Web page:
South African President Cyril Ramaphosa’s visit to India last week was significant. Its value lay in strengthening the people-to-people aspect of the bilateral partnership, and focusing on the implementation of previous agreements signed by the two governments.
As the chief guest at the Republic Day celebrations, Mr. Ramaphosa followed in the footsteps of President Nelson Mandela, who played this role to perfection in 1995. The presence of a South African president at the parade was especially pertinent, as this year is the 150th birth anniversary of Mahatma Gandhi, a common hero to both countries.
Through the first Gandhi-Mandela Memorial Freedom Lecture, hosted by the Indian Council of World Affairs, Mr. Ramaphosa related the story of Gandhiji’s impact on South Africa, on Mandela, and the way the combined legacy of the two icons moulded the relationship between the two countries. He saw India and South Africa as “two sister countries separated by an ocean, but bound by history.” Mr. Ramaphosa’s message was that in view of the rich past of this special relationship, the two nations should strive harder to keep it strong and vibrant.
Defence and economic cooperation
As to the dialogue at the government level, there was a shared awareness that New Delhi and Pretoria had signed a large number of agreements, but it was now time to concentrate on implementation, since progress has been slow. The visit resulted in finalisation of a strategic programme of cooperation aimed at implementation in a time-bound manner.
Diplomatic sources have indicated that specific emphasis in the next three years would be on promoting defence and economic cooperation. On the former, the way was cleared last year when an agreement was reached to allow the South African public enterprise, Denel, to participate again in the procurement of military equipment by India. Earlier, for years, the company had stood blacklisted because of using agents to pay kickbacks. Its products and technology are world class, the reason why Delhi chose to devise a compromise. Defence cooperation extends to other areas too: maritime security, joint training exercises on sea and land, and provision of training facilities.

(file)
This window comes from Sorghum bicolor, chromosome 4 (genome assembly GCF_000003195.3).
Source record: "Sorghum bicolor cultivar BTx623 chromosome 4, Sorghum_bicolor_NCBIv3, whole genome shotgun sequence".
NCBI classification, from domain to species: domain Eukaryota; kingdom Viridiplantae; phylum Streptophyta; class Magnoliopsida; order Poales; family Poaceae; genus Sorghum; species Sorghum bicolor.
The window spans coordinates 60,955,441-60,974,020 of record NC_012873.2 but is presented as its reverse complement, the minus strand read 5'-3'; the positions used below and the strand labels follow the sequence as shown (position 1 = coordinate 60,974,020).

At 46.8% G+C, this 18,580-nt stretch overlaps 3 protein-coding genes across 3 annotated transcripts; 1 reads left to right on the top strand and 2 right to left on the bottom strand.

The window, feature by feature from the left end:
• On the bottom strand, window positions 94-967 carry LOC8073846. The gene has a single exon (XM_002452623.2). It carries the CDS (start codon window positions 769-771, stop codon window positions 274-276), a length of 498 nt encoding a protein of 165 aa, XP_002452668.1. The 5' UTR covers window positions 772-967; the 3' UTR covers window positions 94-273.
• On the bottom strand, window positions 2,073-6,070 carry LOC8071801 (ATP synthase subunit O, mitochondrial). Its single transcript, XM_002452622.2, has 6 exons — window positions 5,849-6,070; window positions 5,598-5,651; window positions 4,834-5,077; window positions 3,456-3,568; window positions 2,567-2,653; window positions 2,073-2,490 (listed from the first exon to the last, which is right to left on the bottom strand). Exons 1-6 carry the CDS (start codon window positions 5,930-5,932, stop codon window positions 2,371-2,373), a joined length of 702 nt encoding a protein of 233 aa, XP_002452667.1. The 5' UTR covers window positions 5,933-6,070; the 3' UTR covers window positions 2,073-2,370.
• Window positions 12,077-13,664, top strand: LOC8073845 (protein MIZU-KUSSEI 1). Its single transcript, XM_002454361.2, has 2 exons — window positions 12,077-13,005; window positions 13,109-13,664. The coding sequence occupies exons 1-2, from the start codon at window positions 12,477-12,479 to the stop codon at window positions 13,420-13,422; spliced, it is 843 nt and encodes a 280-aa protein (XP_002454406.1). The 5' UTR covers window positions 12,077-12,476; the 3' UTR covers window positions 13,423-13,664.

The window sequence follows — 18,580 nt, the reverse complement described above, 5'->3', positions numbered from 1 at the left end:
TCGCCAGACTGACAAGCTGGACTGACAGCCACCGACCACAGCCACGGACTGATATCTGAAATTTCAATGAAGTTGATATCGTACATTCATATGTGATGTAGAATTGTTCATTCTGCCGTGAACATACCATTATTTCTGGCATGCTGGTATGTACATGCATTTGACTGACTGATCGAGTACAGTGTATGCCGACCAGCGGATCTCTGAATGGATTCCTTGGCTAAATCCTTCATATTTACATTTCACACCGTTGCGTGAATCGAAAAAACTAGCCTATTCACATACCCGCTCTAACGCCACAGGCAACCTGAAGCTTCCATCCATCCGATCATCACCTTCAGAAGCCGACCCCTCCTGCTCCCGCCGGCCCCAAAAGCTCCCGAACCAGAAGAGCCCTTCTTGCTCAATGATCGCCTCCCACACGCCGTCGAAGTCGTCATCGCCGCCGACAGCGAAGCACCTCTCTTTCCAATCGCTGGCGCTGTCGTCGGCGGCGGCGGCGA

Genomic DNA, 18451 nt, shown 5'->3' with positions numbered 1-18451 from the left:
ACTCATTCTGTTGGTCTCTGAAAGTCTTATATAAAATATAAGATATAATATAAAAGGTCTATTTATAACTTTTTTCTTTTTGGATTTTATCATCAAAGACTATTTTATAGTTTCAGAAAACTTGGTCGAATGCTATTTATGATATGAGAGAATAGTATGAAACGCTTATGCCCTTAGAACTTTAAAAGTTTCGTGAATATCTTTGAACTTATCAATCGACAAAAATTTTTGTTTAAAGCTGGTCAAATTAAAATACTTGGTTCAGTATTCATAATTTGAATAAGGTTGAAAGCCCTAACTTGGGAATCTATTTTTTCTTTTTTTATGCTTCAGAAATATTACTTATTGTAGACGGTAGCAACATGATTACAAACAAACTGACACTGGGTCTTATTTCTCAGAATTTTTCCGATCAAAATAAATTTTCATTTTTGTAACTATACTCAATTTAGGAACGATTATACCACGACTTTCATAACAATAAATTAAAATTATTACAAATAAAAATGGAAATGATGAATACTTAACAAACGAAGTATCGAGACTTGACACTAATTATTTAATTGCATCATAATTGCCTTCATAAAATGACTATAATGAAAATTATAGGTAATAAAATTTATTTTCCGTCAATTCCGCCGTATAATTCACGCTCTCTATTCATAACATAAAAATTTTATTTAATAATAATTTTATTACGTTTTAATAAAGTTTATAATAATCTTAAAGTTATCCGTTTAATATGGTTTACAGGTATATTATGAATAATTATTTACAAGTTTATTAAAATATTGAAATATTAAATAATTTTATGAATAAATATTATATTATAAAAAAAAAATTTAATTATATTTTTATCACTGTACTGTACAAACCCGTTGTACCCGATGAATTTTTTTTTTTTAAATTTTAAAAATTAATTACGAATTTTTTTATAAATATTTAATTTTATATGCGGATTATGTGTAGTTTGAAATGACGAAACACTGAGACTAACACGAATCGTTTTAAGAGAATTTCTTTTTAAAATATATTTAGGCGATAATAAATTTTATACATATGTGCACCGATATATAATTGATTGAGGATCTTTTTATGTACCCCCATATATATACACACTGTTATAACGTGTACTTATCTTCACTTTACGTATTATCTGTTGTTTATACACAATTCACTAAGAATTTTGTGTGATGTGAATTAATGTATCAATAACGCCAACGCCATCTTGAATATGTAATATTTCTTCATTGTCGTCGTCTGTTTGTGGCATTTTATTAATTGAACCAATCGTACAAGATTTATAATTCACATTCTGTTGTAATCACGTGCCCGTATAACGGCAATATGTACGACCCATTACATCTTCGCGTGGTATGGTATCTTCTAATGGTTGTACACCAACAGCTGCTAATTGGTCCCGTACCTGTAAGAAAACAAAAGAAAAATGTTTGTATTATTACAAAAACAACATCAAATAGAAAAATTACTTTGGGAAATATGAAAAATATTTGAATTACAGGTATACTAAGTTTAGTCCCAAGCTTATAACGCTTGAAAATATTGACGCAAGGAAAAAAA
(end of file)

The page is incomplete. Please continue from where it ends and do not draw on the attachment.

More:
Despite promotion, bilateral trade and investment are yet to show robust and speedy expansion. A continuous process is under way to identify inhibiting factors. Some of them relate to the small size of the South African economy and its slow rate of growth. Lack of direct air connectivity and South Africa’s rigid business visa regime are seen as discouragements. Mr. Ramaphosa agreed to reform the visa regime. He also identified a few sectors where India’s investment would be most welcome, such as agri-processed goods, mining equipment and technology, financial sectors and defence equipment.
India-South Africa cooperation in multilateral groupings came up for a close review, especially the India-Brazil-South Africa (IBSA) forum and the Indian Ocean Rim Association (IORA). New momentum is being imparted to IBSA, which has been ‘displaced’ by the larger grouping, BRICS, in recent years. The fact that Mr. Ramaphosa’s talk was portrayed as one of the select events marking 15 years of IBSA and that he met the Brazilian president just before his arrival in Delhi indicates that India may be willing to host the much-delayed IBSA summit this year. Prime Minister Narendra Modi and President Ramaphosa agreed on measures to further strengthen IORA. A specific decision was to enhance cooperation to harness the potential of the Blue Economy within the IORA framework.
The two leaders also witnessed the exchange of two new agreements of cooperation. These formally linked the Research and Information System for Developing Countries, a policy research institute in Delhi, and two premier South African think tanks — the Institute for Global Dialogue and the South African Institute of International Affairs. The three institutions have been entrusted with the task to conduct joint research and dialogue in 1.5 track format (i.e. involving officials and experts) on “areas to further promote practical cooperation with Africa.”
In sum, the President’s visit was a notable plus in the Modi government’s record of deepening relations with Africa. As to the visitors, the Delhi sojourn should have sharpened their awareness of the desirability to pursue a more balanced Asia policy, factoring in the complex dynamics between India and China.
Rajiv Bhatia is Distinguished Fellow, Gateway House and former High Commissioner to South Africa
This article was originally published by The Hindu. Click here to view the original article.